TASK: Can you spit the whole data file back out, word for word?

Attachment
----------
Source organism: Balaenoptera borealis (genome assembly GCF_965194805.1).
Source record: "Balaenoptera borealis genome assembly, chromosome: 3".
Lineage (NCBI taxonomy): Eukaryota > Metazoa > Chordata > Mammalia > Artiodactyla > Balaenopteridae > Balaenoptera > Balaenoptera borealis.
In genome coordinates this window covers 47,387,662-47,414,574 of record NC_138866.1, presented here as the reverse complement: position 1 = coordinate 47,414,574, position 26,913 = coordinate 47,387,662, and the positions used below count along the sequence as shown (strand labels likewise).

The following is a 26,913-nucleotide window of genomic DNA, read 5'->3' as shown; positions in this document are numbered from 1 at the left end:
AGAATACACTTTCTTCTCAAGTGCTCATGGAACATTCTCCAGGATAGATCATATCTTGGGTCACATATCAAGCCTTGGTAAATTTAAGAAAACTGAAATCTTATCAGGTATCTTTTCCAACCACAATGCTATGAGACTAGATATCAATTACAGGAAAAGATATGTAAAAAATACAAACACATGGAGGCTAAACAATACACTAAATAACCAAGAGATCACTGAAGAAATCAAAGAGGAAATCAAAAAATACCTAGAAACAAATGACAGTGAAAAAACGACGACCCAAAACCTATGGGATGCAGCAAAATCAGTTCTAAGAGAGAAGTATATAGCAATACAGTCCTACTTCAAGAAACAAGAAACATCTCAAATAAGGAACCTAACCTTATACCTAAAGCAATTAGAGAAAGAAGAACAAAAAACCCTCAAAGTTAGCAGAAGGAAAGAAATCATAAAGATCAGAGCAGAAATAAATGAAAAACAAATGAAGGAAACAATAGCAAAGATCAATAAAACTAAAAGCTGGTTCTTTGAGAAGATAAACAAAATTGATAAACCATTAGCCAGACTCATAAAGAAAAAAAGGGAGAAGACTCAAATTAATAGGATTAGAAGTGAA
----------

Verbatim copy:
Source organism: Balaenoptera borealis (genome assembly GCF_965194805.1).
Source record: "Balaenoptera borealis genome assembly, chromosome: 3".
Lineage (NCBI taxonomy): Eukaryota > Metazoa > Chordata > Mammalia > Artiodactyla > Balaenopteridae > Balaenoptera > Balaenoptera borealis.
In genome coordinates this window covers 47,387,662-47,414,574 of record NC_138866.1, presented here as the reverse complement: position 1 = coordinate 47,414,574, position 26,913 = coordinate 47,387,662, and the positions used below count along the sequence as shown (strand labels likewise).

The following is a 26,913-nucleotide window of genomic DNA, read 5'->3' as shown; positions in this document are numbered from 1 at the left end:
AGAATACACTTTCTTCTCAAGTGCTCATGGAACATTCTCCAGGATAGATCATATCTTGGGTCACATATCAAGCCTTGGTAAATTTAAGAAAACTGAAATCTTATCAGGTATCTTTTCCAACCACAATGCTATGAGACTAGATATCAATTACAGGAAAAGATATGTAAAAAATACAAACACATGGAGGCTAAACAATACACTAAATAACCAAGAGATCACTGAAGAAATCAAAGAGGAAATCAAAAAATACCTAGAAACAAATGACAGTGAAAAAACGACGACCCAAAACCTATGGGATGCAGCAAAATCAGTTCTAAGAGAGAAGTATATAGCAATACAGTCCTACTTCAAGAAACAAGAAACATCTCAAATAAGGAACCTAACCTTATACCTAAAGCAATTAGAGAAAGAAGAACAAAAAACCCTCAAAGTTAGCAGAAGGAAAGAAATCATAAAGATCAGAGCAGAAATAAATGAAAAACAAATGAAGGAAACAATAGCAAAGATCAATAAAACTAAAAGCTGGTTCTTTGAGAAGATAAACAAAATTGATAAACCATTAGCCAGACTCATAAAGAAAAAAAGGGAGAAGACTCAAATTAATAGGATTAGAAGTGAA